The Rome Convention (enacted in the UK by the Contracts (Applicable Law) Act 1990) has harmonised the rules for establishing the law applicable to contracts. The Convention applies to contractual obligations in any situation involving a choice between the laws of different countries. A court within the European Union must apply the Convention whenever it has to determine which law applies to a contract. In December 2005, the European Commission published its proposal to replace the Convention with a Regulation, Rome 1. Rome 1 will apply in all EU member states (except Denmark and UK) from 17 December 2009 to all contracts concluded after that date. Areas of note for business buying goods and services from aboard are:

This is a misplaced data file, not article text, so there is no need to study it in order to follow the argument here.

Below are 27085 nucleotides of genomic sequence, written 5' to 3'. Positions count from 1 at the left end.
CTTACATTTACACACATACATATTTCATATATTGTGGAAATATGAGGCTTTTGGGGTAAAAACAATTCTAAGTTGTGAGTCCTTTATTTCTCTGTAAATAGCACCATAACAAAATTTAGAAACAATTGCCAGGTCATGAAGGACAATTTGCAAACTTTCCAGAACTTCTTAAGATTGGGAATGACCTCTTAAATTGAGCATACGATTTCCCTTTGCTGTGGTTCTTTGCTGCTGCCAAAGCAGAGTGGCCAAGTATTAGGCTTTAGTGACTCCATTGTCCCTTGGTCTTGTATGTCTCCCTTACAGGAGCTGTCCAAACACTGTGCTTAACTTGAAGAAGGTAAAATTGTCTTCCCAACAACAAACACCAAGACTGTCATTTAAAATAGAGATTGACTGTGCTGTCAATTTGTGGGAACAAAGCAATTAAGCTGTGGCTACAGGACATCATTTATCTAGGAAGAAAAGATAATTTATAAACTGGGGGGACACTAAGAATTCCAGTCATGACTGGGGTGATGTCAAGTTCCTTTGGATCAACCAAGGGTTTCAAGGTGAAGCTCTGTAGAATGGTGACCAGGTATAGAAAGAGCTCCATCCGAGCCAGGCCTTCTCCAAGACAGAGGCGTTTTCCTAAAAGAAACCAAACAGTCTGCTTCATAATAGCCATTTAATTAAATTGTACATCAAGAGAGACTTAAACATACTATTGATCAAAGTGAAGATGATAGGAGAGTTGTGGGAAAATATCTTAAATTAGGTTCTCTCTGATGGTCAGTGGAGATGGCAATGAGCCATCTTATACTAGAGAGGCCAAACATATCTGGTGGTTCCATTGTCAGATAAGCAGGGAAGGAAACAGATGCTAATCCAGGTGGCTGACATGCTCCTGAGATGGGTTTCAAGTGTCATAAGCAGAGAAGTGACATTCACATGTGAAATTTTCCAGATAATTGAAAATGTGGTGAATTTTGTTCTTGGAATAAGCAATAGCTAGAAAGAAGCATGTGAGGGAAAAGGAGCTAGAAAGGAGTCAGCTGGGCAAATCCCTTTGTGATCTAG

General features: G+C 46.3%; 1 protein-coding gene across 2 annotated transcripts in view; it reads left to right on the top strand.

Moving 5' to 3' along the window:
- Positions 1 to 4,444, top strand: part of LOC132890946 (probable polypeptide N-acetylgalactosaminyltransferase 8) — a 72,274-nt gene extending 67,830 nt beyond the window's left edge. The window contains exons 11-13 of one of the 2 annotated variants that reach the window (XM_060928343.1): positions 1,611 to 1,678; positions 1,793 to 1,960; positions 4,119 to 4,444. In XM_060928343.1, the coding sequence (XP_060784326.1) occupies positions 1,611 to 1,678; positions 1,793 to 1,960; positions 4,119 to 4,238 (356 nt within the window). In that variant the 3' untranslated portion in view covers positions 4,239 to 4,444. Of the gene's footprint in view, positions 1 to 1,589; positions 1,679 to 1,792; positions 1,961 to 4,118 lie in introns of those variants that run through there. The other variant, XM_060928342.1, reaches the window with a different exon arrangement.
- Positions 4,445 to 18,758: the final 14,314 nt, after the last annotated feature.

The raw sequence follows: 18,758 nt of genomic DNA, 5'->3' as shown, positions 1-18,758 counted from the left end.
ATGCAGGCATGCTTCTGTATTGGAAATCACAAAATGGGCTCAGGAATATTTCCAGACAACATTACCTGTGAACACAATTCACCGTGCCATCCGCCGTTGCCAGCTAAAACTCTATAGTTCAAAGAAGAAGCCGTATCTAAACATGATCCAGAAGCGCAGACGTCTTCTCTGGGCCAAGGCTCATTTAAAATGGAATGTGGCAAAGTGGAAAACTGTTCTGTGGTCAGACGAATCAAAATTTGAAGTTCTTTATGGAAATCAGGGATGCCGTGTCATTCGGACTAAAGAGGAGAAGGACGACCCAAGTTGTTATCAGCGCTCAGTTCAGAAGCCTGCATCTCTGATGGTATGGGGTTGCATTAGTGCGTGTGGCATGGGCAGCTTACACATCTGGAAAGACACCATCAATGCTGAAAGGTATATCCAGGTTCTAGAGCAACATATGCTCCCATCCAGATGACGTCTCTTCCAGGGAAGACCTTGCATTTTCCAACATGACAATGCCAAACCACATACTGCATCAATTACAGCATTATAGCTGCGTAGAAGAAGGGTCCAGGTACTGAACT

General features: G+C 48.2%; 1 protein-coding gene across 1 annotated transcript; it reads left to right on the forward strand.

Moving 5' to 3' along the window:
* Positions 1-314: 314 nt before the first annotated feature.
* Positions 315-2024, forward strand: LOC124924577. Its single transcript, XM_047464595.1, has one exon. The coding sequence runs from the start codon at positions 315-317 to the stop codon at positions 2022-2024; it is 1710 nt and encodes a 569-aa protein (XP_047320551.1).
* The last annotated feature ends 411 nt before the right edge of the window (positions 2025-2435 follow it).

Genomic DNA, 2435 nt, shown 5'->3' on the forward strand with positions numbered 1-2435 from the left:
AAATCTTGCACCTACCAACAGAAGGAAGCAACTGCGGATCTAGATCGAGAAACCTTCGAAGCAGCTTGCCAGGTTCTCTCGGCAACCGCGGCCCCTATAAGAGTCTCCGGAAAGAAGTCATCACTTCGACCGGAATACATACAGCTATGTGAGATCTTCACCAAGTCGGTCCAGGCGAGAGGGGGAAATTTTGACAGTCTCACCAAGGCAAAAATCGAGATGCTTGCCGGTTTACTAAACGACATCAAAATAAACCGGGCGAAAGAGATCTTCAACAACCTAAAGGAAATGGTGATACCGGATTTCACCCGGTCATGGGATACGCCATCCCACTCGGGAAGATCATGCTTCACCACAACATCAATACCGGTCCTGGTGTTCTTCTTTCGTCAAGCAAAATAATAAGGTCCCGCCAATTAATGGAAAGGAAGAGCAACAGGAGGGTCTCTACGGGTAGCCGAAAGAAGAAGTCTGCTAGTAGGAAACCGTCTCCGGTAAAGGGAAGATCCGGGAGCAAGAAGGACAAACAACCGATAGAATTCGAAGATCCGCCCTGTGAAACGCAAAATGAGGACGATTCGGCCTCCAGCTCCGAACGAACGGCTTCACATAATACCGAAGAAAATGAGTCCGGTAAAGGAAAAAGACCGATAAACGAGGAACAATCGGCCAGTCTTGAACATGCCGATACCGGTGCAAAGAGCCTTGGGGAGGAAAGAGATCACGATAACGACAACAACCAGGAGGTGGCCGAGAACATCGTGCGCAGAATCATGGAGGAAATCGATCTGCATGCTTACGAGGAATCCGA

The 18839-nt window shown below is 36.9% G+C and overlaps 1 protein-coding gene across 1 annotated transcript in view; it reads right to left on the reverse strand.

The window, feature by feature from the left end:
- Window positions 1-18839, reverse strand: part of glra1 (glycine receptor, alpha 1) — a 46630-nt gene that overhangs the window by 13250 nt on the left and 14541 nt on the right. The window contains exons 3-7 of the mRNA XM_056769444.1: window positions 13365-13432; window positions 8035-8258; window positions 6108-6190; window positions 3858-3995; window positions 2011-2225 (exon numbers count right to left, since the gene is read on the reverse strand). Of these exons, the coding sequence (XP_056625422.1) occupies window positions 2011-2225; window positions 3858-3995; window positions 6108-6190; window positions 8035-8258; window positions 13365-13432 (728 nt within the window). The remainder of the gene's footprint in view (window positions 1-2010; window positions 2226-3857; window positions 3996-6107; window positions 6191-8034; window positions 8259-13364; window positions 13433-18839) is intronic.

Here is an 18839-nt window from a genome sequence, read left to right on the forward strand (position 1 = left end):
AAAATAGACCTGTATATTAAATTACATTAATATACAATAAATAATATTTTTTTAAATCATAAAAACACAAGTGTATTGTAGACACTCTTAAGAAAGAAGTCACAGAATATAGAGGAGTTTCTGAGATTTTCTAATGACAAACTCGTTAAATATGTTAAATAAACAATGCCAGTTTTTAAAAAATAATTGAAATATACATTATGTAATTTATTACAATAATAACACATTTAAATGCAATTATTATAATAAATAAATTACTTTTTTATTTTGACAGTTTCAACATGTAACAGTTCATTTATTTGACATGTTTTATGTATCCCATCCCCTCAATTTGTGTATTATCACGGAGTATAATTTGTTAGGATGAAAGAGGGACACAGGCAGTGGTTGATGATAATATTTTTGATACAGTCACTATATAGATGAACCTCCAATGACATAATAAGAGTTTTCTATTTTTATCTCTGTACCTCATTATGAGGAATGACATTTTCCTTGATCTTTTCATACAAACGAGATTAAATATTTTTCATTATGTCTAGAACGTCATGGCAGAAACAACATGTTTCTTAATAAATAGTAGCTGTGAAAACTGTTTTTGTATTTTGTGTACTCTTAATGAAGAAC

- Rome 1 retains the freedom for the parties to choose the applicable law in most circumstances. Consequently, if a business is making a significant purchase from abroad, it may want to take advice on the choice of law, if this is not English law.
- In the absence of party choice, Rome I seeks to enhance certainty as to the applicable law by converting mere presumptions into fixed rules. For example:
- A contract for the sale of goods shall be governed by the law of the country where the seller has his habitual residence
- A contract for the provision of services shall be governed by the law of the country where the service provider has his habitual residence
- A distribution contract shall be governed by the law of the country where the distributor has his habitual residence.
Editor’s Note: This has particular significance for businesses buying goods and services over the net. Where businesses are making purchases from outside the UK, they must pay special attention to the choice of law clause as most of the protection that we take for granted in the UK may not exist under the law of the seller’s habitual residence or the agreed law.